Today, the National Labor Relations Board issued a decision in Lion Elastomers LLC II, overruling the prior Board’s decision in General Motors LLC 369 NLRB No. 127 (2020), and returning to the long-established “setting-specific” standards applicable to cases where employees are disciplined or discharged for misconduct that occurs during activity otherwise protected by the National Labor Relations Act.  

The General Motors Board had rejected those traditional standards, which focus on the severity of the employee’s misconduct and the context in which it took place. Instead, the prior Board adopted the Wright Line standard, which makes it easier for employers to sanction misconduct that takes place as part of protected activity.   

In overruling General Motors, the Board noted that labor disputes are often heated, as the Supreme Court has recognized.  The Board reaffirmed the principle that employees must be given some leeway for their behavior while engaging in protected concerted activity, in order to safeguard their statutory rights.  

No federal court has ever rejected any of the three setting-specific standards. They are: (1) the Atlantic Steel test, which governs employees’ conduct towards management in the workplace; (2) the totality-of-the-circumstances test, which governs social media posts and most cases involving conversations among employees in the workplace; and (3) the Clear Pine Mouldings standard, which governs picket-line conduct.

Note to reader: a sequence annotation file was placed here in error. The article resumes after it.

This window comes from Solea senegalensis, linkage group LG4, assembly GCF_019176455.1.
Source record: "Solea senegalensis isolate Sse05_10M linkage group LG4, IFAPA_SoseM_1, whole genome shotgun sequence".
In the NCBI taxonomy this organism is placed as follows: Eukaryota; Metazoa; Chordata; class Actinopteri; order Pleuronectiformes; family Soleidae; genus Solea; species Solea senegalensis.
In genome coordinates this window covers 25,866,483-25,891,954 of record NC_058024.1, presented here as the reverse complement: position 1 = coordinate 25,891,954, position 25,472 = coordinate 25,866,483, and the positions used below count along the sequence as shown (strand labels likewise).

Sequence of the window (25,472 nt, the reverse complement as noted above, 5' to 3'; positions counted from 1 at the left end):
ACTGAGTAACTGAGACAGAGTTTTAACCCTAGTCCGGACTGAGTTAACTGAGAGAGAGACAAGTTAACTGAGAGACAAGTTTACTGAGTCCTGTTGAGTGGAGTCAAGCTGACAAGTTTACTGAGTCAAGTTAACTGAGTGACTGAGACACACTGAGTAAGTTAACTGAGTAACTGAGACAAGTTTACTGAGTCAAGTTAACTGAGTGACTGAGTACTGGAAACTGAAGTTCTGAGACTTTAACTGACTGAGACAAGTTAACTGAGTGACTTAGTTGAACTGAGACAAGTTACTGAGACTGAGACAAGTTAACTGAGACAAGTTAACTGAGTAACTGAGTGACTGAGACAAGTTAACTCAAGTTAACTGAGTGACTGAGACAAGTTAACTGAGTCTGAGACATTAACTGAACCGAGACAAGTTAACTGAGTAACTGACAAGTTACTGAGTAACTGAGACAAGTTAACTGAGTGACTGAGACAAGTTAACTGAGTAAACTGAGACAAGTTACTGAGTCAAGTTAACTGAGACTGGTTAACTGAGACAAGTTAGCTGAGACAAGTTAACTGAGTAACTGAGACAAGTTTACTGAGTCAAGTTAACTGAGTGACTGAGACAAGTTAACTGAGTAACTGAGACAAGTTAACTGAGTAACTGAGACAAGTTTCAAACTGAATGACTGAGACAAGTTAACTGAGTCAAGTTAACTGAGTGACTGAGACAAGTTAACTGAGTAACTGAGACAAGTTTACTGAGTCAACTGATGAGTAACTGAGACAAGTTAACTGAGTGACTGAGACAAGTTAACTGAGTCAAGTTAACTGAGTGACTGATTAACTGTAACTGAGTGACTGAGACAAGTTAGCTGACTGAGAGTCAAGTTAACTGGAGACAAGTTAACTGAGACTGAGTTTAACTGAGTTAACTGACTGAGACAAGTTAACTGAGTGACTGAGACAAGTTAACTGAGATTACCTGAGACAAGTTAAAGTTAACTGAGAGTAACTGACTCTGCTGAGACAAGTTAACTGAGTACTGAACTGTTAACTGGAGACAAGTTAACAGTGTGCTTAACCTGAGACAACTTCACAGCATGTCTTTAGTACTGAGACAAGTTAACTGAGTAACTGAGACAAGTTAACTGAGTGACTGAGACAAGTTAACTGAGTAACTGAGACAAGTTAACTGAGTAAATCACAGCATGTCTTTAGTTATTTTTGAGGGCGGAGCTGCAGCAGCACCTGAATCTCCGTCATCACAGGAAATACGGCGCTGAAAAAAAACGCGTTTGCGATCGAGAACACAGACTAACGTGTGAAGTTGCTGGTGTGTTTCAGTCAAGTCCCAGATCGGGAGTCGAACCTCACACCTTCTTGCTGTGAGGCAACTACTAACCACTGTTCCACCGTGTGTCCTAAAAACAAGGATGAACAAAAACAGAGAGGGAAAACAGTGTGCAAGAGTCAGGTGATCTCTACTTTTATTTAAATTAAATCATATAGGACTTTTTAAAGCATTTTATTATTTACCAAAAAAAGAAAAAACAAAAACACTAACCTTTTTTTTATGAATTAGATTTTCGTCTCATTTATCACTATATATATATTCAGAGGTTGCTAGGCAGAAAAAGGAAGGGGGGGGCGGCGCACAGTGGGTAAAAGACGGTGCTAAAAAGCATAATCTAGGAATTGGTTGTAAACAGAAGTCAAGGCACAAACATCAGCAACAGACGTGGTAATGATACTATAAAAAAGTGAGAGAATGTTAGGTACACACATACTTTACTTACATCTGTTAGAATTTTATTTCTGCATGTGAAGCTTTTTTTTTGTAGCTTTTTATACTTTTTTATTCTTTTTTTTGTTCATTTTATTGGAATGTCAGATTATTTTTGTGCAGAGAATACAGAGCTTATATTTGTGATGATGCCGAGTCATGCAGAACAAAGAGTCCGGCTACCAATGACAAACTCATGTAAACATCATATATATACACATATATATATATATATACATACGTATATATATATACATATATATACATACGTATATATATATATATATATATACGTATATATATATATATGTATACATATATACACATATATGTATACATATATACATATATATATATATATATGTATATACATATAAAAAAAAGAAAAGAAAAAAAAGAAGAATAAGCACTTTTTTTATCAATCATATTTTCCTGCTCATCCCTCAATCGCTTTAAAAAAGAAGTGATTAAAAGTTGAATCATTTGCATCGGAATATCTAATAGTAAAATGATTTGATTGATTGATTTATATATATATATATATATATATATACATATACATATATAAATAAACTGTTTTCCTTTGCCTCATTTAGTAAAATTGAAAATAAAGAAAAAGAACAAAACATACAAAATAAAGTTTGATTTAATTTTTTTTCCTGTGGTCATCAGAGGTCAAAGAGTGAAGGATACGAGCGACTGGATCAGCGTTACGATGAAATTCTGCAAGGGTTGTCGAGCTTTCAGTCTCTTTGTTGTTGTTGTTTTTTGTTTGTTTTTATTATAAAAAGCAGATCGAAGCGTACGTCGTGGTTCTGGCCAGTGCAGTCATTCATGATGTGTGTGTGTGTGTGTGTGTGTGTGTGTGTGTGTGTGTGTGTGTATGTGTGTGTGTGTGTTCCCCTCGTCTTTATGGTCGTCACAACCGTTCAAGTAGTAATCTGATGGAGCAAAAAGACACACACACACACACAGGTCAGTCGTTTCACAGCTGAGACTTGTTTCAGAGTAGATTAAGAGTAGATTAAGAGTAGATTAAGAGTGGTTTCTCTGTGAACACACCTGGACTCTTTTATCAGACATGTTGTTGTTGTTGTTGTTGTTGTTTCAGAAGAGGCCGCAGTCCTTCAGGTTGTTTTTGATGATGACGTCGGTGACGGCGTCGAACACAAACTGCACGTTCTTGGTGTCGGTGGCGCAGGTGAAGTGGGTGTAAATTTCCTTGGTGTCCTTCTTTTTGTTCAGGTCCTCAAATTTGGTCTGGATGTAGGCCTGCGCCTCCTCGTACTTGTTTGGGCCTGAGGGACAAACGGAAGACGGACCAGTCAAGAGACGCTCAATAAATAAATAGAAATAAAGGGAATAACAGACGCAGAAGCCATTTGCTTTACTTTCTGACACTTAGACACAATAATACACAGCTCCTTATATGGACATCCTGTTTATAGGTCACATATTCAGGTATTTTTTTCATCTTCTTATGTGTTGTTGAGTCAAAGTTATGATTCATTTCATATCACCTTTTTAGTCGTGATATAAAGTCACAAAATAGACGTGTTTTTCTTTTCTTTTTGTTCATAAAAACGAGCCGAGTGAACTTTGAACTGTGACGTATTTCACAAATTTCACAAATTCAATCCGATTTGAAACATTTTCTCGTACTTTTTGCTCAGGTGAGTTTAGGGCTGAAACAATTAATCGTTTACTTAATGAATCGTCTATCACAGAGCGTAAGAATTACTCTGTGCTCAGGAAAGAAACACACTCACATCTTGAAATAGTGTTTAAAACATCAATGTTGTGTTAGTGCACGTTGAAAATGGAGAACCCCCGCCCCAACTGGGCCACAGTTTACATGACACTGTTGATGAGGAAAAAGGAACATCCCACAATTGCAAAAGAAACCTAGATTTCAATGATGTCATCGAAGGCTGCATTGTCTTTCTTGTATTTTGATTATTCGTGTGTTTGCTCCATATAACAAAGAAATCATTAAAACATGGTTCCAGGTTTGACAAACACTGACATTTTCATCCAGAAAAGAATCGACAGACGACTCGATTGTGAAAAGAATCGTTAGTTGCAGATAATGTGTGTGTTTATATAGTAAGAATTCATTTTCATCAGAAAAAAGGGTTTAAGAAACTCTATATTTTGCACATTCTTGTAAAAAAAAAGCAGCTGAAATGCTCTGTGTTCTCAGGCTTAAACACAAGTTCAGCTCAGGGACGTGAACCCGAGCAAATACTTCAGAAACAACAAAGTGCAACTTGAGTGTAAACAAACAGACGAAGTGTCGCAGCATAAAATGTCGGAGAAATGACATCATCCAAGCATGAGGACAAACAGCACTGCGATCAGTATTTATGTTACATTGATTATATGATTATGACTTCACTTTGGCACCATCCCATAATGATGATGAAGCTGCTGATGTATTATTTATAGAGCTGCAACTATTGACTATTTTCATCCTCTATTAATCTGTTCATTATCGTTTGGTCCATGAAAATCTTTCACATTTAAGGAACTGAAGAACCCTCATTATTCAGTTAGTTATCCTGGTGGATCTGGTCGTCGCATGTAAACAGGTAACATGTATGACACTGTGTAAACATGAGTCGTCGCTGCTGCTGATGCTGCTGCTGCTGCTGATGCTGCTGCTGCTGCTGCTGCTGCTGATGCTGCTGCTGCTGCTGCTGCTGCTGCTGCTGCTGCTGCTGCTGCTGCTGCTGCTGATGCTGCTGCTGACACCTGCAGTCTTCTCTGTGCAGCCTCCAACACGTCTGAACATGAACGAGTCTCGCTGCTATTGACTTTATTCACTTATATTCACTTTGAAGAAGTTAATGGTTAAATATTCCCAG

In its original decision, Lion Elastomers LLC, 369 NLRB No. 88 (2020), the Board had applied the Atlantic Steel test to find that the employer had violated the Act. After General Motors issued, the Board asked the United States Court of Appeals for the Fifth Circuit to remand the case so that the Board could determine the effect of its intervening decision. Today, consistent with its overruling of General Motors, the Board reaffirmed its original Decision and Order.

 “The General Motors decision broke sharply with judicially approved precedent and did not give adequate consideration to the importance of workers’ rights under the National Labor Relations Act,” said Chairman Lauren McFerran. “To fully protect employee rights, conduct during protected concerted activity must be evaluated in the context of that important activity—not as if it occurred in the ordinary workplace context.”

Members Wilcox and Prouty joined Chairman McFerran in issuing the decision. Member Kaplan dissented.

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